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CL
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CLI
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CLII
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CLIII
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CLIV
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CLV
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CLVI
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CLVII
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CLVIII
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CLIX
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CLX
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CLXI
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CLXII
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CLXIII
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CLXIV
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CLXV
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CLXVI
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CLXVIII
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CLXIX
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CLXX
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CLXXI
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CLXXII
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CLXXIII
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CLXXIV
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CLXXV
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CLXXVI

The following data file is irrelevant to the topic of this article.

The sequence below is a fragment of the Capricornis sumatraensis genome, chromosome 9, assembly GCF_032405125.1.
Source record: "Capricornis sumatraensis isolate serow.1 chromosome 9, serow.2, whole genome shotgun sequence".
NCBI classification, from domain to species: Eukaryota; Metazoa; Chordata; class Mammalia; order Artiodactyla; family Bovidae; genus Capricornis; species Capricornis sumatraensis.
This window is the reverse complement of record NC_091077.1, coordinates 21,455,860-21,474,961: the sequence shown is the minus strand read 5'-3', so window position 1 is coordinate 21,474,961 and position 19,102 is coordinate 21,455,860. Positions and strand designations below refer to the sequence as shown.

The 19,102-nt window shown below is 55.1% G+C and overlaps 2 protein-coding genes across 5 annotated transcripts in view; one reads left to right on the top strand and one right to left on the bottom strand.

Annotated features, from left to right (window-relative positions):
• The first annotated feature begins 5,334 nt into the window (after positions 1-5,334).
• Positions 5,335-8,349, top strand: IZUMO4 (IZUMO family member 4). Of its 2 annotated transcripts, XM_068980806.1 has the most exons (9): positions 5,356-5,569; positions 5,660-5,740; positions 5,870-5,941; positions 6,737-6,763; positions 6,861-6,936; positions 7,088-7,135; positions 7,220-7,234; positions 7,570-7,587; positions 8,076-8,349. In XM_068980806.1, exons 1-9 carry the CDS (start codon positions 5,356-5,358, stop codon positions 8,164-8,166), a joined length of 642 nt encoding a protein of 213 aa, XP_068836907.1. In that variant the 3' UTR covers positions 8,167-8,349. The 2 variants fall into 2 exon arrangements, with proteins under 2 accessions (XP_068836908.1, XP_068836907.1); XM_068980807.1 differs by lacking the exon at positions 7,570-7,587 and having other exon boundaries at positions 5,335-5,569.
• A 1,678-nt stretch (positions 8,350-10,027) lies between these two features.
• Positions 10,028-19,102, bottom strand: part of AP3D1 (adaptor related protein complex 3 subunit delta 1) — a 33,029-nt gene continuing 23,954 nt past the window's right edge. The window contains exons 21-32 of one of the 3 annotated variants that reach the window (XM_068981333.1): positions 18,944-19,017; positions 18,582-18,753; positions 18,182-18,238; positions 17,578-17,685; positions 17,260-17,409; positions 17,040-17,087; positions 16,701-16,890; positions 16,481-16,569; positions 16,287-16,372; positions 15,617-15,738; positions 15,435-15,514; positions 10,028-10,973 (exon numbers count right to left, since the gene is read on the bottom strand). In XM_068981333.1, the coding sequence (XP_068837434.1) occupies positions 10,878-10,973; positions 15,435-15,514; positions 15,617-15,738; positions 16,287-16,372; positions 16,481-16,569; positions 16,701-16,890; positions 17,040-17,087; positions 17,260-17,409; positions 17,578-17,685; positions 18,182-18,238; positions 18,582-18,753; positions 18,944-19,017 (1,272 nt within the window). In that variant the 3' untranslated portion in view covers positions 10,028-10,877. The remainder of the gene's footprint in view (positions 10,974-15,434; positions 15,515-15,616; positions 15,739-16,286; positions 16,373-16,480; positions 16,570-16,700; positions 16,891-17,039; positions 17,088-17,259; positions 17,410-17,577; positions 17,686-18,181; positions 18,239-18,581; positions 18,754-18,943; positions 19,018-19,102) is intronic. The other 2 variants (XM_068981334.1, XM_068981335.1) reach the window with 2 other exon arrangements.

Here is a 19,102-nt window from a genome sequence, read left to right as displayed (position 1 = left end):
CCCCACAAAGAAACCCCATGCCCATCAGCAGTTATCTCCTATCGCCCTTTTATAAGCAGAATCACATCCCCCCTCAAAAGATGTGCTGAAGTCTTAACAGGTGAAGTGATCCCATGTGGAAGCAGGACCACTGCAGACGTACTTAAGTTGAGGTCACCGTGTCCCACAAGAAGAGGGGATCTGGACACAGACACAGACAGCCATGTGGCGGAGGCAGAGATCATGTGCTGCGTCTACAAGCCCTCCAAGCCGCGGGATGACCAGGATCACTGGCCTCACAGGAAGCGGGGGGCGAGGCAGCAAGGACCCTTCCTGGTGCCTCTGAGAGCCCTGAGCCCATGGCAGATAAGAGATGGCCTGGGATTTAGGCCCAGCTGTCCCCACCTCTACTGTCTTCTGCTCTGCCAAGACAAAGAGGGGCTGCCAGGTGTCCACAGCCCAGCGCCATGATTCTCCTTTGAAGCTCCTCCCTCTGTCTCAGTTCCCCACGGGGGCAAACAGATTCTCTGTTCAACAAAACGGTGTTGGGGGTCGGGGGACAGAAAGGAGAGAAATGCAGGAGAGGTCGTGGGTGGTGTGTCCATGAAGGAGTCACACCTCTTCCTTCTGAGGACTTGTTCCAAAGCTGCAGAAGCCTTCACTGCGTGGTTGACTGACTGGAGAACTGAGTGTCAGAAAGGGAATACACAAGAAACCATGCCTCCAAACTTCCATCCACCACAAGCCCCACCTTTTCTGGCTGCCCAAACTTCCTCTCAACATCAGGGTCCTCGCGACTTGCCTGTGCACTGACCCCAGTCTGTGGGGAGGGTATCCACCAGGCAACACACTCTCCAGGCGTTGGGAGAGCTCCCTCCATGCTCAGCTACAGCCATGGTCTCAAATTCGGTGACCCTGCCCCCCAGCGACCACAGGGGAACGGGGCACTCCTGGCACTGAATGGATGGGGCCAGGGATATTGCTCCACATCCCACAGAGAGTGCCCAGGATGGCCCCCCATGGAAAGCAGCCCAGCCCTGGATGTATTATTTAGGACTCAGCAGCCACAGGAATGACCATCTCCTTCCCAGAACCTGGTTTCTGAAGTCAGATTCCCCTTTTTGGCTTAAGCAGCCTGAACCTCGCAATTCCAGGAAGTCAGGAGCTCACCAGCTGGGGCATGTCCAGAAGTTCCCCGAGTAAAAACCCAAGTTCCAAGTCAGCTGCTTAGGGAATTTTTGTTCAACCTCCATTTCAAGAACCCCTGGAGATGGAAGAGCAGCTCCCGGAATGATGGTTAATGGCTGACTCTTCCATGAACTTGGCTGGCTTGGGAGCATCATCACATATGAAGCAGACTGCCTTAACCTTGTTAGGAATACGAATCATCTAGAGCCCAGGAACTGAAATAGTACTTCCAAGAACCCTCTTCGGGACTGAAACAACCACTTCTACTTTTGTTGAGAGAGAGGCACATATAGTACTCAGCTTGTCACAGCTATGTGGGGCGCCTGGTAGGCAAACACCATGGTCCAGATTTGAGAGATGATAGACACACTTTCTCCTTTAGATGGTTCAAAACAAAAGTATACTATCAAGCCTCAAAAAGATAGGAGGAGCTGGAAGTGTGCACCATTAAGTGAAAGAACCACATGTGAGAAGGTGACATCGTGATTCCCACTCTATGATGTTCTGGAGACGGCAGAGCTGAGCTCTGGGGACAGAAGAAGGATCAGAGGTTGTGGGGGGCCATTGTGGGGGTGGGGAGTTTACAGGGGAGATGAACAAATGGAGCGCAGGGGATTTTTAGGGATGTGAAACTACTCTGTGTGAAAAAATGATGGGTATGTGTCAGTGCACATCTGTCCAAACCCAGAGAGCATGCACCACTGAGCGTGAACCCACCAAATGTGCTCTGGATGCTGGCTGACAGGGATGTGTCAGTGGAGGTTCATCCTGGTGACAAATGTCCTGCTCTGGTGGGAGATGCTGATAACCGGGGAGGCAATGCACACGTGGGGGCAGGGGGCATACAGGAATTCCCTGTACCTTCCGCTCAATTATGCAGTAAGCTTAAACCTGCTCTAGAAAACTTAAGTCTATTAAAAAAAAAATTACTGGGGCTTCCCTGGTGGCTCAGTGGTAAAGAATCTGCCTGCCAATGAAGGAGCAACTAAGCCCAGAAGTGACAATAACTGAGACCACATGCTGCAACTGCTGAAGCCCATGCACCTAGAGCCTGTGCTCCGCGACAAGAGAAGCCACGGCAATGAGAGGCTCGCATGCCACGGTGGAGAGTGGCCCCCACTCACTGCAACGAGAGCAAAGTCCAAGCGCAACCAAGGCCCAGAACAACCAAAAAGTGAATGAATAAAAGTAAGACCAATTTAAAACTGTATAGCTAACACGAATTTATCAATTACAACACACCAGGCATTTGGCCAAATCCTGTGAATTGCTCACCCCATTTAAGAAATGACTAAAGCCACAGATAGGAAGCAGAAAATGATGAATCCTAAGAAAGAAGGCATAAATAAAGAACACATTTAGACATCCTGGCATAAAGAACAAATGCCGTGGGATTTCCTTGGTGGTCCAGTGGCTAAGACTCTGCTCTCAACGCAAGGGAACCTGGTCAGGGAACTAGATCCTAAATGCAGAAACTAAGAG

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CLXXVII
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CLXXVIII
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CLXXIX
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CLXXX
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CLXXXI
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CLXXXII
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CLXXXIII
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CLXXXIV
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CLXXXV
387
CLXXXVI
390
CLXXXVII
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CLXXXVIII
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CLXXXIX
398
CXC
401
CXCI
404
CXCII
407
CXCIII
410
CXCV
412
CXCVI
413
CXCVII
414
CXCVIII
417
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About the author (2000)

Jeffrey Kopstein is assistant professor of political science at the University of Colorado at Boulder.

Mark I. Lichbach is Professor of Political Science at the University of California, Riverside.